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Showing posts from April 10, 2005

our vices, their crimes

There is an essay on trust and the Mafia by a sociologist, Diego Gambetta, that includes an interesting quote by Tocqueville. Before he travelled in America, Tocqueville went to Sicily. Not much of the manuscript he wrote about this visit survives. But Gambetta quotes this sentence from an imaginary dialogue between a Sicilian and a Neapolitan in which Tocqueville presents viewpoints on corruption. The Neapolitan has been scolding the Sicilian for being ruled by criminal gangs -- mafia. The Sicilian replies: ‘dénaturée par l’oppression, 1’énergie cachée de notre caractère national ne se révèle plus que par des crimes; pour vous, vous n’avez que des vices. Somehow, that sentence illuminates the relationship between the United States and Mexico. As long as the black market in drugs and labor is a greater churner of revenue than any licit market in Mexico, the political structure is going to be chronically undermined; and as long as the U.S. refuses to accept the market consequences of t

sympathy for marat

First: my source for the rumor about the NYT reporter in Mexico tells me that the reporter in question has gone back to the States. So the curious non-participation of the Times in this story has nothing to do with lack of Spanish. Second, to get a bead on the culture of our governing class – always an excursion into the farther reaches of psychopathology – LI urges our readers to scan the Daily Telegraph’s interview with Jack Welch . It is a marvel: unintentional black humor competes with mouth-aching sucking up to create the perfect caricature of the way we live: reactionary politics teetering on the edge of the unimaginable in the age of Bush. If this article were published in some socialist journal, it would be dissed as an unrealistic Marxist caricature of the uberrich. Ah, but those caricatures are, unfortunately for the rest of us, real, and they ride mankind. Here’s how the thing starts: “Jack Welch is calling for his housekeeper. ``Maria! Maria!'' he cries, until she a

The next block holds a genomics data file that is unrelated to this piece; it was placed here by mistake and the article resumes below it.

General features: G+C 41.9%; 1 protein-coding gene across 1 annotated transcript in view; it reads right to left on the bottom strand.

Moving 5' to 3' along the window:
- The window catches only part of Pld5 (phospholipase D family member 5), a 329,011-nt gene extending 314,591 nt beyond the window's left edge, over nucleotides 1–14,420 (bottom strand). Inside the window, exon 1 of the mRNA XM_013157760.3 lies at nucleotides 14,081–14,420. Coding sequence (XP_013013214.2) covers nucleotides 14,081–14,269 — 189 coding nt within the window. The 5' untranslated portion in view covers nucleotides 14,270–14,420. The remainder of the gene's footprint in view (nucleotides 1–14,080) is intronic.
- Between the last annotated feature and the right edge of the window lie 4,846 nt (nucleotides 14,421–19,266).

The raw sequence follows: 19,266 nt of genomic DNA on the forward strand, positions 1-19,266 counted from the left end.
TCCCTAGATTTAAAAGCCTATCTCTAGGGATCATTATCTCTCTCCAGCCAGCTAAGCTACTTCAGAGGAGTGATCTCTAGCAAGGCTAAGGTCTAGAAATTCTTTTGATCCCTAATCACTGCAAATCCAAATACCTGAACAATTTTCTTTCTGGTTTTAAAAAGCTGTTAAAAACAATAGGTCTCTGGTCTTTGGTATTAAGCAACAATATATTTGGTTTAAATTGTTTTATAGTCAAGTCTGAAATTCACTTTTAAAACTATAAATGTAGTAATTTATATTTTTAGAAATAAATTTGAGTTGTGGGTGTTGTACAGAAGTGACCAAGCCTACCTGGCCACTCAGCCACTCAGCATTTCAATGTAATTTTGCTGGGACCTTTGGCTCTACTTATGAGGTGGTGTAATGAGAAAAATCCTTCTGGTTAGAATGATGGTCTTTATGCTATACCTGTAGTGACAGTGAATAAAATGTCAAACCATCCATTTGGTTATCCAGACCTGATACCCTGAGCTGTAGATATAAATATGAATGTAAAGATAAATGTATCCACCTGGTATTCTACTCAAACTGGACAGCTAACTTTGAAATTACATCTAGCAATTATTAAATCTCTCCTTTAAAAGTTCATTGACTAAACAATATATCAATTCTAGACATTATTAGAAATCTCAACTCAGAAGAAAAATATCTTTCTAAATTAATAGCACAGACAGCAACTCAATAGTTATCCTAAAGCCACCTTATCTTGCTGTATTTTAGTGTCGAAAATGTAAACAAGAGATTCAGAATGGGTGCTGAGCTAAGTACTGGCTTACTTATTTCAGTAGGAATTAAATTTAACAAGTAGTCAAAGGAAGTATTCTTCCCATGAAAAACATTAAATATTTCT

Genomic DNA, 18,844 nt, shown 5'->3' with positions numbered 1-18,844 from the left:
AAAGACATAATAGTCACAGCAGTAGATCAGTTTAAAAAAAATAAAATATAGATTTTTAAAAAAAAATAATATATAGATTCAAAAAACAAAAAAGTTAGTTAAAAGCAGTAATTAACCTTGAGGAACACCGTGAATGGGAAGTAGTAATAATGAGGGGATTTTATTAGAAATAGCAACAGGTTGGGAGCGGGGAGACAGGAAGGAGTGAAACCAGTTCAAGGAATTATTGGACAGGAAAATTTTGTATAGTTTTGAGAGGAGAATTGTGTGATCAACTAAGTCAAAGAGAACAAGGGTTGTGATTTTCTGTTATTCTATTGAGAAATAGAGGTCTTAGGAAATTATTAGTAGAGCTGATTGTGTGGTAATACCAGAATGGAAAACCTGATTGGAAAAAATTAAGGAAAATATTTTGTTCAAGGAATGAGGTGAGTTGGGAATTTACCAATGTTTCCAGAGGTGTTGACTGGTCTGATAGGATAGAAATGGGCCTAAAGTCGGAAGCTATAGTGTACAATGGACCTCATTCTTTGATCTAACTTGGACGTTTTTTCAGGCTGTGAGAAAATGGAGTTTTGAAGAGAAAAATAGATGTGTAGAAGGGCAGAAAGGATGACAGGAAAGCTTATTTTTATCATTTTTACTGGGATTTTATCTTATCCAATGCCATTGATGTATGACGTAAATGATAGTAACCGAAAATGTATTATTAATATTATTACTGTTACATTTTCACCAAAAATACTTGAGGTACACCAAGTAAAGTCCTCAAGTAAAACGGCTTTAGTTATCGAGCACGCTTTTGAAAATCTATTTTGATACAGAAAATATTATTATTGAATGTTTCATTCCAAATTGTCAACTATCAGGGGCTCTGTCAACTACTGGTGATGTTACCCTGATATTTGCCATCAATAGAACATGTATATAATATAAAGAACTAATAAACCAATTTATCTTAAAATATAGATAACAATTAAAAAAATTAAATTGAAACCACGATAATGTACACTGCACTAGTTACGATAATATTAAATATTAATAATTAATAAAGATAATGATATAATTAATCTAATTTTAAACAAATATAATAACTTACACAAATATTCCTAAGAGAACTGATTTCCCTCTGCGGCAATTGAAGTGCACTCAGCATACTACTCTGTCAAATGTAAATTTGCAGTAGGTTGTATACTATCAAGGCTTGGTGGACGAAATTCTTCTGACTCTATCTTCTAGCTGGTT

The rumor in Mexico, right now, is that they are going to lock Lopez Obrador up in some very remote place – remote, at least, from his political base. Like somewhere along the border – a place where inconvenient politicians and journalists have a habit of getting whacked. Meanwhile, the great vials of American indignation about the foreclosure of democracy in Mexico remain capped. Harold Meyerson’s op ed piece, in the WP, is great . But where is the attention that was mobilized in the case of the Ukraine or Lebanon, for instance? This is a rhetorical question about a rhetorical problem. The U.S. does not have, never did have, and probably never will have a policy of implanting democracy in foreign places -- unless that democracy can be controlled by the U.S. A cursory glance at U.S. history – from the fixing of Italian elections in 1949, via the CIA’s Jim Angleton (at that time, an O.S.S. officer in Rome) all the way up to the narrowing of options in Afghanistan and Iraq last year and

The rule of law in Mexico